Instagram is a great complement to Facebook, at first glance, due to Facebook’s ownership over it. The corporate hierarchy doesn’t suggest you should kick off your outreach promotions at the ladder’s top, however.
Even if you’re shooting for Facebook pageviews, Instagram is often a better place to lead an audience there. It’s simply more accessible in nature—proposing a less chaotic content stream, short-view content digestion, and brand information word limit. Instagram has over one billion active monthly users—and it’s still growing rapidly.
Strategy Nine: Ditch the Hashtags
A BuzzSumo study of over one billion Facebook posts, across 30 million pages, examined hashtag use and response. Their evidence pointed to one very clear, very unfortunate, trend:
Facebook users don’t handle hashtag fatigue well, and they’re already more likely to chase the above-mentioned short-list, highly digestible, information on “short but sweet” platforms with details on brief display. In 2020, an age-old content attraction rule still holds true: Brevity is the soul of wit.
Strategy Ten: Just Ask
Sometimes, asking for a Facebook Like upfront is your best bet. You’d be surprised by the number of pageviews you can garner from a true-blue, all-honesty request. If you’re still struggling in the Facebook followers department, make some changes to your next YouTube post. Try out a description like this:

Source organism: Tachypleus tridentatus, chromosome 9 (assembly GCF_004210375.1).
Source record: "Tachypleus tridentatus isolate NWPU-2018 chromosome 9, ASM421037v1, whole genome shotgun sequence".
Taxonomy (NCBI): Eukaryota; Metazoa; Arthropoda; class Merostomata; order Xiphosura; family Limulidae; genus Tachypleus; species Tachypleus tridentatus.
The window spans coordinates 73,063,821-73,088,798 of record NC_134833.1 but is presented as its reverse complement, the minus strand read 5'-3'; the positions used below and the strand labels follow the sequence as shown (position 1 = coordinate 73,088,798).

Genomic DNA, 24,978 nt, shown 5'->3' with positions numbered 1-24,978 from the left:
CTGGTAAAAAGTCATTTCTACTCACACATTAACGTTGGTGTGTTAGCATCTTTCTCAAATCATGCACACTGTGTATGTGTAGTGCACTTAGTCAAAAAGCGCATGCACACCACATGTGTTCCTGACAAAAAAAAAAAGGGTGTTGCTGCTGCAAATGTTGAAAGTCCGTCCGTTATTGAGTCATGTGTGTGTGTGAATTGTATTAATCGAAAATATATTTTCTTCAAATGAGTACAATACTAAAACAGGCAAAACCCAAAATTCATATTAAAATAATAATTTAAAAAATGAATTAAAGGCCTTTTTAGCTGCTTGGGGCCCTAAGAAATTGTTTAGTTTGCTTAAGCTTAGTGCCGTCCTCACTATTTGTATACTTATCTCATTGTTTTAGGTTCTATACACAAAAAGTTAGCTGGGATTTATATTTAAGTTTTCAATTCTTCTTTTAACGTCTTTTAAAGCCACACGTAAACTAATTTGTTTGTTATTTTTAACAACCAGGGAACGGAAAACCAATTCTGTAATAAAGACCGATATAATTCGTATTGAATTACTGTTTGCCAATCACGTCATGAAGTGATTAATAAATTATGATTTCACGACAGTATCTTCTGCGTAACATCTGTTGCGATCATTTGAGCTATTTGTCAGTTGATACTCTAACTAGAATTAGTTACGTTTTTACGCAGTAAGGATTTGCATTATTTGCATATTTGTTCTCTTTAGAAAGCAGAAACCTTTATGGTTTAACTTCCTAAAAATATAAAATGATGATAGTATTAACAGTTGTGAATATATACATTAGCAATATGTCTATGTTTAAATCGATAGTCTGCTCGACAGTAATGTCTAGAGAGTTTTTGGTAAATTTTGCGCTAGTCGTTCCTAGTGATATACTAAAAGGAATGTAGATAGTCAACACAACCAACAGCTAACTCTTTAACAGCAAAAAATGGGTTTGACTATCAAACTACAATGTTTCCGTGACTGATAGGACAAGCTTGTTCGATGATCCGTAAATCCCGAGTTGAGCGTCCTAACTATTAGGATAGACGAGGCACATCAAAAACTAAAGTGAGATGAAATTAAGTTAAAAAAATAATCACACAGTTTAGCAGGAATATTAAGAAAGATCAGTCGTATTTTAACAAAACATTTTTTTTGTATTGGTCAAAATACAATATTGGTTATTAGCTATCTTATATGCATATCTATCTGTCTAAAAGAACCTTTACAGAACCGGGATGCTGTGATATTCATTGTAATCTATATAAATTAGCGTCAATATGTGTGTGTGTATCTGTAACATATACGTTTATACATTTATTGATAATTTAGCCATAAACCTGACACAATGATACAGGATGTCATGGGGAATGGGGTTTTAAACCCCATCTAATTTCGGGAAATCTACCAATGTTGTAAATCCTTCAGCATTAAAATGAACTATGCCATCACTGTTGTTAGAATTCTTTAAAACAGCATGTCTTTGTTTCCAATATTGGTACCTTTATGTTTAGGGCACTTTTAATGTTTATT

“So, what do you guys think? We totally loved making this video, and chilling with you guys in last month’s comments was great. If you love what we do, pop by our Facebook in the link below to throw us a Like? Every Like counts. And every Like helps us reach our goal of posting weekly stuff for everyone. Sounds great, right?”
Always take your Facebook visibility approach in stride. And, whether you’re new to Facebook or simply want to grow your network, reach out to your brand neighbors. Set up some contributor posts. Or hang out in cool, lesser-known Facebook groups. Connect at an upcoming tradeshow, or simply enjoy the marketing experience with them. There’s always stuff to talk about, learn about, and try out. Who knows? Facebook business success can be elusive, but it can surprise one all the same.
Sounds great, right?